Ray Snyder was born in January 1925 in Reinbeck, Iowa, the second of four children. His father was an auto salesman, until the depression, when he worked as a mechanic to support his family. Snyder walked to a consolidated grammar school, and had a paper route. A Navy veteran of World War 1, Snyder's father eventually operated a car dealership where Snyder had summer work during his high school years. Snyder's father steered him toward a college education at Annapolis.
Ray Snyder's acceptance into Annapolis was delayed a year, and while waiting, he had begun classes at what is now the University of Northern Iowa in Cedar Falls. His family and community were up on world events. He was 16 when a radio broadcast brought the news of the Japanese attack on Pearl Harbor. He noted that not many people knew the location of Pearl Harbor. Snyder's initial reaction was curiosity, and he remembers realizing the result would be world war. Snyder enlisted in the Navy in the summer of 1942. He had the option to take aviation training or shipboard duty. As a 17 year old, his choice was to fly, however, he did not get to fly until years later.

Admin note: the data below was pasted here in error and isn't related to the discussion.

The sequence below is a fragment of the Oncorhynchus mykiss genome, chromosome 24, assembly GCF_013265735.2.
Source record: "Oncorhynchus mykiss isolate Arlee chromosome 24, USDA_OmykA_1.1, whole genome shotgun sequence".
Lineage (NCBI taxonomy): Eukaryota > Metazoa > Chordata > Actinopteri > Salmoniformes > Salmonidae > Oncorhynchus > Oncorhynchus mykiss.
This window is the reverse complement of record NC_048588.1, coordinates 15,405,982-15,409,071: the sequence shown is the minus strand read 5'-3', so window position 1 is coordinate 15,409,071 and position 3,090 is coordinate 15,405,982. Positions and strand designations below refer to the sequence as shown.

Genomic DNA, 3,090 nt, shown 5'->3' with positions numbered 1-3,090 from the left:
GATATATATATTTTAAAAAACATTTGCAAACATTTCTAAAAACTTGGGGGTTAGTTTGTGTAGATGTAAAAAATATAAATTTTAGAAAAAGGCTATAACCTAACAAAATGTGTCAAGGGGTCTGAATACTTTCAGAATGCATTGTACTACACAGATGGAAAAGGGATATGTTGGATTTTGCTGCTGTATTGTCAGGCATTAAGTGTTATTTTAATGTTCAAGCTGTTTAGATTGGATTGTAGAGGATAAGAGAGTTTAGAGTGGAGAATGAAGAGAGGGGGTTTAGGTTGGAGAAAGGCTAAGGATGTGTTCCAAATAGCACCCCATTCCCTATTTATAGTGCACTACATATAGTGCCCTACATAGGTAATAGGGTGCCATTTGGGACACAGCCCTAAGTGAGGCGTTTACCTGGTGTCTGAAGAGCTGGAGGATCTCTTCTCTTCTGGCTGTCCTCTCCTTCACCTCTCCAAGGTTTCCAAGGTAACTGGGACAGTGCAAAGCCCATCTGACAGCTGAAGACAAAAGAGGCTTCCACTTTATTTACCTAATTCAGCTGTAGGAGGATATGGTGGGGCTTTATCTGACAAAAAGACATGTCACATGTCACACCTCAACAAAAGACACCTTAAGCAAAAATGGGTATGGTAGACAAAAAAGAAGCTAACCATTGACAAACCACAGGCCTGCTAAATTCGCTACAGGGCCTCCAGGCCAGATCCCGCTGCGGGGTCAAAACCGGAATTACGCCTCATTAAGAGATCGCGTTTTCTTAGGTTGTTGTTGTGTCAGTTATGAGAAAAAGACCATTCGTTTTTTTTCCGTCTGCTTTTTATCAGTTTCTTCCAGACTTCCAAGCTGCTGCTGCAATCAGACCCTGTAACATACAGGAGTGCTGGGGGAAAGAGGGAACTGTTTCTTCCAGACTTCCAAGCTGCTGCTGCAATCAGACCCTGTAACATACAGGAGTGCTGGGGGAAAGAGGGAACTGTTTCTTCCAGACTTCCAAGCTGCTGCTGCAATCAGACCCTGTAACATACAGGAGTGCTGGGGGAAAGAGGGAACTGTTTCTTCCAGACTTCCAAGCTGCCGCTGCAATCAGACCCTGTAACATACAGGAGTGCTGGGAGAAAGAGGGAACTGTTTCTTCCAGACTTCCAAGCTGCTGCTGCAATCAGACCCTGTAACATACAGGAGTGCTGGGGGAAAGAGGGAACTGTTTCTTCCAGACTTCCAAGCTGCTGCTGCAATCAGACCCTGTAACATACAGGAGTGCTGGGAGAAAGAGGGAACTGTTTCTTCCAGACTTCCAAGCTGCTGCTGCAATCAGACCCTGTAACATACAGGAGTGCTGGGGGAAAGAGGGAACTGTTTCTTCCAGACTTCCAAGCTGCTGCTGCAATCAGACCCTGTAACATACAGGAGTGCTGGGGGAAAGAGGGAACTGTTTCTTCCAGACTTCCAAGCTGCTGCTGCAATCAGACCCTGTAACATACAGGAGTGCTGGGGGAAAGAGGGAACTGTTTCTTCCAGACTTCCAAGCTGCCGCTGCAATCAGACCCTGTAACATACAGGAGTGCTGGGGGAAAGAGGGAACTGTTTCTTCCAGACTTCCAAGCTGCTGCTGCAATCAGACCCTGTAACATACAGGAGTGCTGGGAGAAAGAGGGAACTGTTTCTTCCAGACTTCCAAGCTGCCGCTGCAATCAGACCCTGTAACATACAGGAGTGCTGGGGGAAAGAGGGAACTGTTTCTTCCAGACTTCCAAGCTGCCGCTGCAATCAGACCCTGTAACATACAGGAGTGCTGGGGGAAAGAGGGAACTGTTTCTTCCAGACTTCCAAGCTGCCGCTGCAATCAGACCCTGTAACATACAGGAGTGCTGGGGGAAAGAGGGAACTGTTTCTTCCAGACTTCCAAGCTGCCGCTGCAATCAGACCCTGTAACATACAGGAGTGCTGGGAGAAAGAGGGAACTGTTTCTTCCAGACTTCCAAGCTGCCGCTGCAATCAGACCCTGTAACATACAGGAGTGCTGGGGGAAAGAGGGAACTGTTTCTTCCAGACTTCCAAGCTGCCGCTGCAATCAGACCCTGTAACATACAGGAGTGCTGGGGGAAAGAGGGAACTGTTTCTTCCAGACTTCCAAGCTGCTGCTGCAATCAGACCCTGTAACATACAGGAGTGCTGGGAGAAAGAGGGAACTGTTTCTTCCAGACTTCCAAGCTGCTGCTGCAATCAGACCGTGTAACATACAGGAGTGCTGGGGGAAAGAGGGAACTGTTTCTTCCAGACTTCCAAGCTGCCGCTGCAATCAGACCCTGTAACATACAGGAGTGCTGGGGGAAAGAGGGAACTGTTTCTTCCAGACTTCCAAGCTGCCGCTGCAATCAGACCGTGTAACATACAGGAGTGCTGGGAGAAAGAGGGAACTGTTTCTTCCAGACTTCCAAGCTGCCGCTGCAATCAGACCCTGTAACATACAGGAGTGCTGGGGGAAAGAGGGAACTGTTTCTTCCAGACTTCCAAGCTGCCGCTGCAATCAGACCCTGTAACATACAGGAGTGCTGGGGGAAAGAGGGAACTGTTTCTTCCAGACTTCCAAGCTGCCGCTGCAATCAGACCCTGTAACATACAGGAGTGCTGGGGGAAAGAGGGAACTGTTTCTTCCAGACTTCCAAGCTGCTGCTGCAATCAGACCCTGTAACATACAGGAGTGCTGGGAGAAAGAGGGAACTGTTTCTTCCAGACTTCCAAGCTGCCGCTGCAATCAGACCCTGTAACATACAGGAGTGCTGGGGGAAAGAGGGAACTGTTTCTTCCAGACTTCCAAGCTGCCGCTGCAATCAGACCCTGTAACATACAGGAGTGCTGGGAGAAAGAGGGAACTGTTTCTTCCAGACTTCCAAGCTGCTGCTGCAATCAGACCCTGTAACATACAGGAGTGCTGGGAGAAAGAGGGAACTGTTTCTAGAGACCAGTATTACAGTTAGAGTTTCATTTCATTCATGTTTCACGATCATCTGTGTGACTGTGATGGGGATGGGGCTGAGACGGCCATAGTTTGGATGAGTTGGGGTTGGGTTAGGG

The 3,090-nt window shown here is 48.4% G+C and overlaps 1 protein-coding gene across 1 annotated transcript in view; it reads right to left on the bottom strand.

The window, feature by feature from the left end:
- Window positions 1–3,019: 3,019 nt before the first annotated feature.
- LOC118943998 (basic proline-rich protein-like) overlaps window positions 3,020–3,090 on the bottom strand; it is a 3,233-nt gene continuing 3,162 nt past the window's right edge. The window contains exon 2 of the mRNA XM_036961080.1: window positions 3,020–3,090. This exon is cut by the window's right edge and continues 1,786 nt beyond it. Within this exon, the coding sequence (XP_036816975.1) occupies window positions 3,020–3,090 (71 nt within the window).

As a sophomore in college, Ray Snyder was put into the V-1 program at the University of Dubuque, which he referred to as a "holding pen" for apprentice seamen until the Navy needed them. Snyder was one of six physics students sent to the University of Illinois, where work was ongoing for the Manhattan Project. Although they were never told about it, some of their professors were German-Jewish expatriates, and the students knew there was an ongoing race with Germany to build an atomic bomb. He was in college all through the rest of the war, but didn't feel he was being overlooked, knowing that only one in 25 Navy men actually came under fire. He said he had three things in common with all other Navy men: he went where they told him, he did what they told him, and he kept his mouth shut.
Ray Snyder graduated from the University of Illinois with a degree in Engineering Physics, and was commissioned in October 1945. He was sent to sea on the USS Shangri-La (CV-38). On the Shangri-La, which was involved in the atomic bomb tests in the Bikini Atol, Snyder was a communications watch officer, typing coded messages. It was not a very exciting job. During his tenure on the Shangri-La he sailed into port at Pearl Harbor and was reminded of the devastation of the Japanese attack.
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